Survival of the Fastest: Part II
My last post focused on what family business members can do to beef up their adaptability within today’s global marketplace. In today’s post, I’d like to explore the business side of things.
Is my Leadership Adaptable?
Non-family businesses typically have one type of leader. For the sake of discussion, I’ll simply call this person the business leader. But in a family business, things are more layered. There’s a hand-in-glove relationship between business and family, so it only makes sense for there to be both business leaders and family leaders. When a family business hits a rough patch or goes through a period of drastic change, both business and family leaders are expected to take charge and help weather the storm. They need to have wisdom and knowledge about the challenges of their environment and the self-confidence to act, despite resistance and opposition to their ideas. Successful leaders exhibit humility. Their inner calm prevents them from getting too high or too low and they make decisions that need to be made. They’re plugged-in, stay on top of the trends and have a vision for the future. They focus on the customer, not the competition and are excellent communicators. Business and family leaders who exhibit these characteristics give stability to the company, especially when adaptability is critical.
Is my Business Adaptable?
So we’ve got family members and leaders who can adapt, but we’re still shy one piece of the puzzle. In order for your business to stay fresh in today’s globally competitive business, you need strong business processes.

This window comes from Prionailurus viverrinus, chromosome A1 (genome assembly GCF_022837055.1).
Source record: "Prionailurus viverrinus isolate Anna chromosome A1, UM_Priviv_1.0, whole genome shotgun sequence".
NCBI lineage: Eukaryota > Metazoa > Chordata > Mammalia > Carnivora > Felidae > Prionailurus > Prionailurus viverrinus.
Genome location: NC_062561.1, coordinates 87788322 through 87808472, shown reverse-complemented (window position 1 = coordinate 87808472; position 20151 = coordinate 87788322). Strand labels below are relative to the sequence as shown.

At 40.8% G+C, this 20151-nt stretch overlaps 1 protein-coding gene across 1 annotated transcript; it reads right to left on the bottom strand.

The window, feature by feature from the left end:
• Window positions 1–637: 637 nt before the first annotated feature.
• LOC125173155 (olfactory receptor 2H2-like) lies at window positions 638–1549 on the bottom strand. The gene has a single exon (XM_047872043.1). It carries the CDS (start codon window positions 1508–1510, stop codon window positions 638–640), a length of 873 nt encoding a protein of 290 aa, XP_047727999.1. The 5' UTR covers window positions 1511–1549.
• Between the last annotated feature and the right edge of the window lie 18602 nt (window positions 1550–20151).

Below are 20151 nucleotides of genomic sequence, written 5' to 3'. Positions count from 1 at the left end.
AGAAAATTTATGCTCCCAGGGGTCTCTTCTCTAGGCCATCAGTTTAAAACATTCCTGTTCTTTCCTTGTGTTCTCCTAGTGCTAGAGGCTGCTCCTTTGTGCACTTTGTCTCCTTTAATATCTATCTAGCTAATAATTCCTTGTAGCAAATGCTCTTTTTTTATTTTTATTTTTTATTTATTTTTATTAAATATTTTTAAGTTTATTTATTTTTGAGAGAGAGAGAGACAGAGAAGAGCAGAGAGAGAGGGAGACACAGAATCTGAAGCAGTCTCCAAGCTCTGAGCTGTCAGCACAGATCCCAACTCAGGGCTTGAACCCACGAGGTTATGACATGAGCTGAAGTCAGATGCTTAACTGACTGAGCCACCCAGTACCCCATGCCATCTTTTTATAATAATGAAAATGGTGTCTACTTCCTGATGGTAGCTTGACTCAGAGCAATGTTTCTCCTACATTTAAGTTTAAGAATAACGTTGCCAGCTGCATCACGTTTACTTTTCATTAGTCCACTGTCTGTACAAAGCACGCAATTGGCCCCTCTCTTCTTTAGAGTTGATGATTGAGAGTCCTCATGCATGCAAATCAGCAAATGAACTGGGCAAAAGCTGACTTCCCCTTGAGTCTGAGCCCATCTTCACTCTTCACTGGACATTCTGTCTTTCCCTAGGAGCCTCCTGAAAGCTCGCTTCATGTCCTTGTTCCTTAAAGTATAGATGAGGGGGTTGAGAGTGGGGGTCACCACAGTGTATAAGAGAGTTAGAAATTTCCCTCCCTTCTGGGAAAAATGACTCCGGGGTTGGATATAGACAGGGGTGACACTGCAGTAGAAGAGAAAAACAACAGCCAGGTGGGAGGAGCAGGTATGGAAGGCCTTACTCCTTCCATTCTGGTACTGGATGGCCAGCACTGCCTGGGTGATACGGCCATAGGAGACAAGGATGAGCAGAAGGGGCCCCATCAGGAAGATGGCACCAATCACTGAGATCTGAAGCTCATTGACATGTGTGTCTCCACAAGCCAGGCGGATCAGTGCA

Once you’ve pulled together the right leadership team, it’s important to draw clear lines of authority. Put processes in place to make sure the vision of your business is being clearly articulated and executed. In many first generation firms, the future vision of the business is locked away inside the founder’s head. But as the second and third generation step-up to the plate, and more family members become involved, it becomes increasingly important to make sure the business has direction. What is the vision? What is the strategy? And how do family members and employees participate in the creation of the two?
We’ve all heard about best practices, but what we need to be thinking about is best processes. Questions are undoubtedly going to pop-up during the succession process–questions that neither you nor any other family member will be able to anticipate. That said, it’s not impossible to find answers to some of these questions while balancing the needs of family, business, and ownership.
How do we do this? Two things:
First, we create company-wide strategies by building strong processes. Second, we hold management accountable by creating strong boards. For some companies this might be a Board of Advisors. For others it might be a Board of Directors. Either way, the main objective is to create a body of governance that provides accountability consistent with the mission, vision and values of the family. Boards help ensure strong leadership and strong family communication. And Board members often bring industry knowledge and experience to the table, assuring the viability of business strategies.
The world moves fast these days, and while some might think that business challenges are the greatest threat to a family business, the lack of adaptability might be an even greater handicap–one that keeps a family from adapting to the competition of a rapidly changing global market.